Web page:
UV-B perceived by the UVR8 photoreceptor inhibits plant thermomorphogenesis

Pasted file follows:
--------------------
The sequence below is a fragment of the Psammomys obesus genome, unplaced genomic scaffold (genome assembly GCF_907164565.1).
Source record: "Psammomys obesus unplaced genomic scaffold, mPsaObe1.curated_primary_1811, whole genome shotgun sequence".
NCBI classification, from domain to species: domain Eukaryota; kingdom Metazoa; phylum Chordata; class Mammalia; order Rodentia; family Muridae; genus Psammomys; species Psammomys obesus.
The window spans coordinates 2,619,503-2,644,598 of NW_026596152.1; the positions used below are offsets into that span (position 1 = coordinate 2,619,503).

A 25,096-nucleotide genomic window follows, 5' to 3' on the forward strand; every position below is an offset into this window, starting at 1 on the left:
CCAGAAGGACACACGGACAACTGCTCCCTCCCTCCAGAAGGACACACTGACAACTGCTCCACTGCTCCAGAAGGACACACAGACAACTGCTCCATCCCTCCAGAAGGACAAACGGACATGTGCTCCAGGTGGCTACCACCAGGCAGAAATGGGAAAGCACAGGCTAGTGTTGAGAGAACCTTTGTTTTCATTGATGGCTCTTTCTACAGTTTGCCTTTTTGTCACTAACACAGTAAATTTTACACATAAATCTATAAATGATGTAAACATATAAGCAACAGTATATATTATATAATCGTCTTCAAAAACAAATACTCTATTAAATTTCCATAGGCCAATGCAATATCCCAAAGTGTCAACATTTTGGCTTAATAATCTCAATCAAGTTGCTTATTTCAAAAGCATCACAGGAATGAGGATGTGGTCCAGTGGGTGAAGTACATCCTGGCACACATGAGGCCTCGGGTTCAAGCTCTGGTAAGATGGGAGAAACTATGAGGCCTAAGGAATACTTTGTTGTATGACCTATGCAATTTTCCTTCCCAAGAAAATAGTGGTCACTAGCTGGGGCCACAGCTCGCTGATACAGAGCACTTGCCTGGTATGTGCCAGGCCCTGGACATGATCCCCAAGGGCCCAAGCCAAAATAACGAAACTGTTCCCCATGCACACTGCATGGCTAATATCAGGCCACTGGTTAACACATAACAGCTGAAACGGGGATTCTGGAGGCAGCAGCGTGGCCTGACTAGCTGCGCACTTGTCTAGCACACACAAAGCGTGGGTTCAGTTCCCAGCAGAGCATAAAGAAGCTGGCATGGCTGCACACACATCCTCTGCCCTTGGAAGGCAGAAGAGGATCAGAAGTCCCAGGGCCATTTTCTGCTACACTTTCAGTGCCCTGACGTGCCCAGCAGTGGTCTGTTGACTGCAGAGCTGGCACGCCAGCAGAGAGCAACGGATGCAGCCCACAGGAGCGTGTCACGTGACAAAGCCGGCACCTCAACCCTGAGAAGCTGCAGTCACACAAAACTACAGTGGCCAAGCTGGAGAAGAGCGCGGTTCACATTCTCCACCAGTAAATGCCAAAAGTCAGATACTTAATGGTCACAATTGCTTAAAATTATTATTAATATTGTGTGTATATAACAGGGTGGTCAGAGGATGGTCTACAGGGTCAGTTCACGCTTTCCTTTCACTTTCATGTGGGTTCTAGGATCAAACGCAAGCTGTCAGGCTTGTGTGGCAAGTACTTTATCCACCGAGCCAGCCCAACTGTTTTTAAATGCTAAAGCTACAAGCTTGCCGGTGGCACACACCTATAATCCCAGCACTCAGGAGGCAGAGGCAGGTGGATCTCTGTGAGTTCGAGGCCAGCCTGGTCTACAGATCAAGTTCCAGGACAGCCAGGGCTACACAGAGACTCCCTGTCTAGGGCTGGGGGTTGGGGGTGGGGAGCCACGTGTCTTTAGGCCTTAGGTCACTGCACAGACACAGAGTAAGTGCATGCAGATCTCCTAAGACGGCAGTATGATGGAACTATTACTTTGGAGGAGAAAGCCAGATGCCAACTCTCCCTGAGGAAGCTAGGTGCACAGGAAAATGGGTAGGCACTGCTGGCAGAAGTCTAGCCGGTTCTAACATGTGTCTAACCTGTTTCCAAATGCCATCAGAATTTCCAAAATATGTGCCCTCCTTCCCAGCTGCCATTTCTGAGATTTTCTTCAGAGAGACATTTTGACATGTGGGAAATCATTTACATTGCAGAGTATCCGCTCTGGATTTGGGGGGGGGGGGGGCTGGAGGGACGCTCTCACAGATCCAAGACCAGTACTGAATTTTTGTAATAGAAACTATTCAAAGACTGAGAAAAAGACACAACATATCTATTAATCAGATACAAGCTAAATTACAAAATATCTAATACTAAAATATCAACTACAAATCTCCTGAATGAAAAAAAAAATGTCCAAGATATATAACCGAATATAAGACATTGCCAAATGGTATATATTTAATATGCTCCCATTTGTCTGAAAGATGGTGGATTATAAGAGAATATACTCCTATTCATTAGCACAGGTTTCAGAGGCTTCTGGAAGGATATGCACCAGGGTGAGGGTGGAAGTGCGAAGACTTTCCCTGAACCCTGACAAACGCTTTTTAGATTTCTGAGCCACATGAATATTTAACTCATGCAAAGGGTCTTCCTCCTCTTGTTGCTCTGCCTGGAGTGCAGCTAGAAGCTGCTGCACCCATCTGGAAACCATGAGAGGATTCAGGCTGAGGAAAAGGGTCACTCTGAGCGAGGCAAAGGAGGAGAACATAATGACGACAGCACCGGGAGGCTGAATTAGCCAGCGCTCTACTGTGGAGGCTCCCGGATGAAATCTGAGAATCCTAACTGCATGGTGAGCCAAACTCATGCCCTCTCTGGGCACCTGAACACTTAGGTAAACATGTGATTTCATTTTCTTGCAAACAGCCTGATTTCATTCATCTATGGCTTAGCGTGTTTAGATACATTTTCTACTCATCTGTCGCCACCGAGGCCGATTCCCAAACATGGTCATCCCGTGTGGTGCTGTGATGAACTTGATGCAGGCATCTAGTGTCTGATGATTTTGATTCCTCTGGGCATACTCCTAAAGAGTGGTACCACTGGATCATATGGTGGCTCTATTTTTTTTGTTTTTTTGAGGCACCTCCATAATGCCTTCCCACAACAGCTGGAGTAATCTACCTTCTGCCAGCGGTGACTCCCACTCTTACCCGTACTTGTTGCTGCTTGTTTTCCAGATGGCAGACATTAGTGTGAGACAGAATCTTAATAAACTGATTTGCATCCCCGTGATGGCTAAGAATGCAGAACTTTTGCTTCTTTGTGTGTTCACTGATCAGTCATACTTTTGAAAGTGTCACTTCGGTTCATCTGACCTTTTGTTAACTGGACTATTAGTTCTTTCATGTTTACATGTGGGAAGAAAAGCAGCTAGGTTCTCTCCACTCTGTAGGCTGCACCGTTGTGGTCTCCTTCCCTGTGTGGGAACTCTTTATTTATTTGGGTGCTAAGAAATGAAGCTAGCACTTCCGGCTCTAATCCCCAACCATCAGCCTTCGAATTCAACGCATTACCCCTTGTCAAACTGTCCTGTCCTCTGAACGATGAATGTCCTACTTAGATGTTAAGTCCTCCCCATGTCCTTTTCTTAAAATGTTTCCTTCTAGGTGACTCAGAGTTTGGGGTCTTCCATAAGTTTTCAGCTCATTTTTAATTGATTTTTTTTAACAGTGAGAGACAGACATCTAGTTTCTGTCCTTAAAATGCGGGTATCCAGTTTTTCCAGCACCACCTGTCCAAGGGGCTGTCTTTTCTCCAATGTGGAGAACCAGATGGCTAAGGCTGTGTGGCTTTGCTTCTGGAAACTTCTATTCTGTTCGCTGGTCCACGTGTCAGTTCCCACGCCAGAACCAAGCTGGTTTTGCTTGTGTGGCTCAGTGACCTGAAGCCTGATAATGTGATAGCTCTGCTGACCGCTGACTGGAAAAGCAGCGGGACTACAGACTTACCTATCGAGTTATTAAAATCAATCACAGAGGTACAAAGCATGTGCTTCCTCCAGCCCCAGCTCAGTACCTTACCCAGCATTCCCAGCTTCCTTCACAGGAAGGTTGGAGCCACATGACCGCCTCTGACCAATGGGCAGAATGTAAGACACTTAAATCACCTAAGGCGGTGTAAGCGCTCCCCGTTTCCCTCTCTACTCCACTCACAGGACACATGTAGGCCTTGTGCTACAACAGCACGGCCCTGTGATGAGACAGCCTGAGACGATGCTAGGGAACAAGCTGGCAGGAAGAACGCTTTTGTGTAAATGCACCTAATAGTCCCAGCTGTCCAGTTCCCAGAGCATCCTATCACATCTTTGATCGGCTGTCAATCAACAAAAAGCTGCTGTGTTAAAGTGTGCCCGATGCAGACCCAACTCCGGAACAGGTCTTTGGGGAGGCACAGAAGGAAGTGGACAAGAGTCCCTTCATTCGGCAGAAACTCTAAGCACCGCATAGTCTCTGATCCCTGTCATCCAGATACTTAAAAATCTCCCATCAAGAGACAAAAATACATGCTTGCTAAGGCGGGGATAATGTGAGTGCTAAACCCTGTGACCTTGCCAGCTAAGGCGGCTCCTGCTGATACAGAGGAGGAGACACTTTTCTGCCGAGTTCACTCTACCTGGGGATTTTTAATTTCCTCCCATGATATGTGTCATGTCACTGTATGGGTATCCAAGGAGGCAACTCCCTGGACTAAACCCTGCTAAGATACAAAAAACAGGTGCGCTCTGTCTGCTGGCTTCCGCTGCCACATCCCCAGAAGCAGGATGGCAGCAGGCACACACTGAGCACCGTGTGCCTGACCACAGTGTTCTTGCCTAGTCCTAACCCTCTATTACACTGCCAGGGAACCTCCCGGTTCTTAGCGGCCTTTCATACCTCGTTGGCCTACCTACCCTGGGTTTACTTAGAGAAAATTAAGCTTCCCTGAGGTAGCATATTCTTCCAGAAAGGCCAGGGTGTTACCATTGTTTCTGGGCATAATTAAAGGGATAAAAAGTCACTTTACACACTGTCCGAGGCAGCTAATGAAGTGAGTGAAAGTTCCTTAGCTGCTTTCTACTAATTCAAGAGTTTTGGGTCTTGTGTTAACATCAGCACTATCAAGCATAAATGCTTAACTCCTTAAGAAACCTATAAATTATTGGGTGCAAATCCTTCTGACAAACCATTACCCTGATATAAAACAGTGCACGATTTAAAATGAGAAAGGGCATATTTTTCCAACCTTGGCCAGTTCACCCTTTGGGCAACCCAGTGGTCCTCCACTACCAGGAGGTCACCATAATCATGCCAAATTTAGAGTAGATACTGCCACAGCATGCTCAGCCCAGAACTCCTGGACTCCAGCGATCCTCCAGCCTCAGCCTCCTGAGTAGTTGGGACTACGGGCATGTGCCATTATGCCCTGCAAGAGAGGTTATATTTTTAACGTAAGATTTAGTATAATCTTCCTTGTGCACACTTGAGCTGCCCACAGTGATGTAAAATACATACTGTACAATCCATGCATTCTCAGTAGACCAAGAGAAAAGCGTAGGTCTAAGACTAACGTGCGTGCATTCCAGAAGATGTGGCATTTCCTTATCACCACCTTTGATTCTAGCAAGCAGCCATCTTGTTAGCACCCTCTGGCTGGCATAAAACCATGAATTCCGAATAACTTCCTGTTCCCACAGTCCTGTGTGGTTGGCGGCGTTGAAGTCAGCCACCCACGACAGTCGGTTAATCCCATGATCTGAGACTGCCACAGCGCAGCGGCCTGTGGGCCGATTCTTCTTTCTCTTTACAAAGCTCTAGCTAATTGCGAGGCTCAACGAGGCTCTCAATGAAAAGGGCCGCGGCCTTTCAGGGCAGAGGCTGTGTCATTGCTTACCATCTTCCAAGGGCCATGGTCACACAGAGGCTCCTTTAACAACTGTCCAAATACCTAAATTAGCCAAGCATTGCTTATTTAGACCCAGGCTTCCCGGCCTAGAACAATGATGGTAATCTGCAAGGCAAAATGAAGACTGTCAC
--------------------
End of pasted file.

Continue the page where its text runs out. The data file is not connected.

hayes-2017_currbiol_fig4emodel_01-04-17Ambient temperature can influence plant architecture, an effect termed thermomorphogenesis.  In A. thaliana, thermomorphogenesis phenotypes include stem elongation and changes in leaf elevation angles.  Increased auxin biosynthesis involving the transcription factor PIF4 is required for thermomorphogenesis, but the roles of other signals besides auxin remain unknown.  Hayes et al. studied how ultraviolet-B (UV-B) light perceived through the photoreceptor UVR8 influences thermomorphogenesis using duplicate experiments at 20°C & 28°C.  At 20°C & 28°C, PIF4 transcript abundance and thermomorphogenesis are both inhibited by signaling from heterodimers of UVR8 and the E3 ubiquitin ligase COP1.  This is consistent with the decrease in PIF4 protein levels seen at 20°C, but there is no similar decrease for 28°C.  At 28°C, the PIF4 protein is postulated to lose activity, and this loss is attributed to PIF4 binding to the bHLH protein HFR1 to form heterodimers that cannot bind DNA.  UV-B light uses multiple mechanisms to inhibit thermomorphogenesis, and this explains one facet of how a plant interacts with and adapts to its environment. (Summary by Daniel Czerny) Curr. Biol. 10.1016/j.cub.2016.11.004